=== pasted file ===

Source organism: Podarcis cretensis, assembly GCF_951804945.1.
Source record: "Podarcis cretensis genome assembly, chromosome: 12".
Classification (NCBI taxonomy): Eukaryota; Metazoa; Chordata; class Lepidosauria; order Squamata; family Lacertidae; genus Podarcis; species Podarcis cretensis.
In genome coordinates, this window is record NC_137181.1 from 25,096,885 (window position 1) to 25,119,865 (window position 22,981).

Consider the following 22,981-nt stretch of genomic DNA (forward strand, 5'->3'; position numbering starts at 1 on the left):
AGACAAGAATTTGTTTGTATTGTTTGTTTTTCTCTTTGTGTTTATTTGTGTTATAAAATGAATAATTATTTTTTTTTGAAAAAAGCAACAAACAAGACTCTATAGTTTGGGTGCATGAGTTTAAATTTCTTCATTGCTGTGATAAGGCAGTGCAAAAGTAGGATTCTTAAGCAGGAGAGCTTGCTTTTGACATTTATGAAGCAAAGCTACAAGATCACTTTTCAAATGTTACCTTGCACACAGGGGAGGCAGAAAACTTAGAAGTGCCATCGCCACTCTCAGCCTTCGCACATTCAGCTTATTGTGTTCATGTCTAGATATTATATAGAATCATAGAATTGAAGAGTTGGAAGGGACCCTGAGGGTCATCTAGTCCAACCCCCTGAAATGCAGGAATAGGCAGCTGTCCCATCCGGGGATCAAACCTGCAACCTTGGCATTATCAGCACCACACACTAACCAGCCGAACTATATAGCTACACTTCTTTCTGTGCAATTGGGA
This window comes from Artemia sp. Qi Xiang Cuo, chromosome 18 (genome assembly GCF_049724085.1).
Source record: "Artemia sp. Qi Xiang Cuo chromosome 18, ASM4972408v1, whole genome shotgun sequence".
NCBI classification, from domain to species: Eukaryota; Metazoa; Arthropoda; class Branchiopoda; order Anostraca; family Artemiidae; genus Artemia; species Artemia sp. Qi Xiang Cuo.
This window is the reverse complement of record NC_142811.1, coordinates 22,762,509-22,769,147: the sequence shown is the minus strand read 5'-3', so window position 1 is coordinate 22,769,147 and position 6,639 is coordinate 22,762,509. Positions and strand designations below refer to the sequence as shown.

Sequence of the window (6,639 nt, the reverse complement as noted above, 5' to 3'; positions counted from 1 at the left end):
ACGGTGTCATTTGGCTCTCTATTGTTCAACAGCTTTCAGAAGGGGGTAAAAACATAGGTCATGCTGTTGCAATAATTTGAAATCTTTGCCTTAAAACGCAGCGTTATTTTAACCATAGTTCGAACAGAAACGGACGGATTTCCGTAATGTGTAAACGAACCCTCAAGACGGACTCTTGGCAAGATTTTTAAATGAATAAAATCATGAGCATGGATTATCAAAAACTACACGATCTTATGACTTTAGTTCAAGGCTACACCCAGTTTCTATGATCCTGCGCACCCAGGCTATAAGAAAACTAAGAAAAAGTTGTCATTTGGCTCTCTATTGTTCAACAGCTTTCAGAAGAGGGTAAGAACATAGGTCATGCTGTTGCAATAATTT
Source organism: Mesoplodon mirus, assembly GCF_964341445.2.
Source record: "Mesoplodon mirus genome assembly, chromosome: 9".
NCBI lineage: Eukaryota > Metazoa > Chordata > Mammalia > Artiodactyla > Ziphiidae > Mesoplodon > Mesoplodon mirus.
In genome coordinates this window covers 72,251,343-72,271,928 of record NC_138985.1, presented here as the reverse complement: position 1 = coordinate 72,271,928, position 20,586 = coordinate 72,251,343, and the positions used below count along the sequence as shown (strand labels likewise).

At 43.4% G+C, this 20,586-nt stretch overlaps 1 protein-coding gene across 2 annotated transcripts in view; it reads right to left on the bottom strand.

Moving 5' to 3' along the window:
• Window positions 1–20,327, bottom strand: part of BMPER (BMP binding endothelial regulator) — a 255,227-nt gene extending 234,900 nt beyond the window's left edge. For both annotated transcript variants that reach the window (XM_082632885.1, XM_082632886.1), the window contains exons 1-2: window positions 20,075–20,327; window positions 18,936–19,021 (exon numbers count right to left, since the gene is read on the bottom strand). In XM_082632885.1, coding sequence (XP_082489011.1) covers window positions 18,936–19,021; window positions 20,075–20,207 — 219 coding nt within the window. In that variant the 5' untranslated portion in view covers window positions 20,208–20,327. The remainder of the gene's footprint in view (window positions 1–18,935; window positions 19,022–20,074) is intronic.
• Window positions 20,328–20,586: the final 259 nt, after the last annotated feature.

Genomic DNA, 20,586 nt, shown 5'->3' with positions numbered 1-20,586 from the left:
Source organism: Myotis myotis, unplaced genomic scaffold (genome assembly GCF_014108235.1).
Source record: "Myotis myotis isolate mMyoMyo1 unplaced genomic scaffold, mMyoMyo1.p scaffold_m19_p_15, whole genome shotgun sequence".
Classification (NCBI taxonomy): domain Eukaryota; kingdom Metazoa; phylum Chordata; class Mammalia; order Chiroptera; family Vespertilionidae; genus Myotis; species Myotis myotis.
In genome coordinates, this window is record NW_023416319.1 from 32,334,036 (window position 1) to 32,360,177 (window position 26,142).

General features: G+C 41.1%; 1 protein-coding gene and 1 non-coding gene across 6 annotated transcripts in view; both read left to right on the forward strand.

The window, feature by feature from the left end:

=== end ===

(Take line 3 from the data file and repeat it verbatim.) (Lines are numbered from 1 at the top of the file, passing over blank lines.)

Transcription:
Classification (NCBI taxonomy): Eukaryota; Metazoa; Chordata; class Lepidosauria; order Squamata; family Lacertidae; genus Podarcis; species Podarcis cretensis.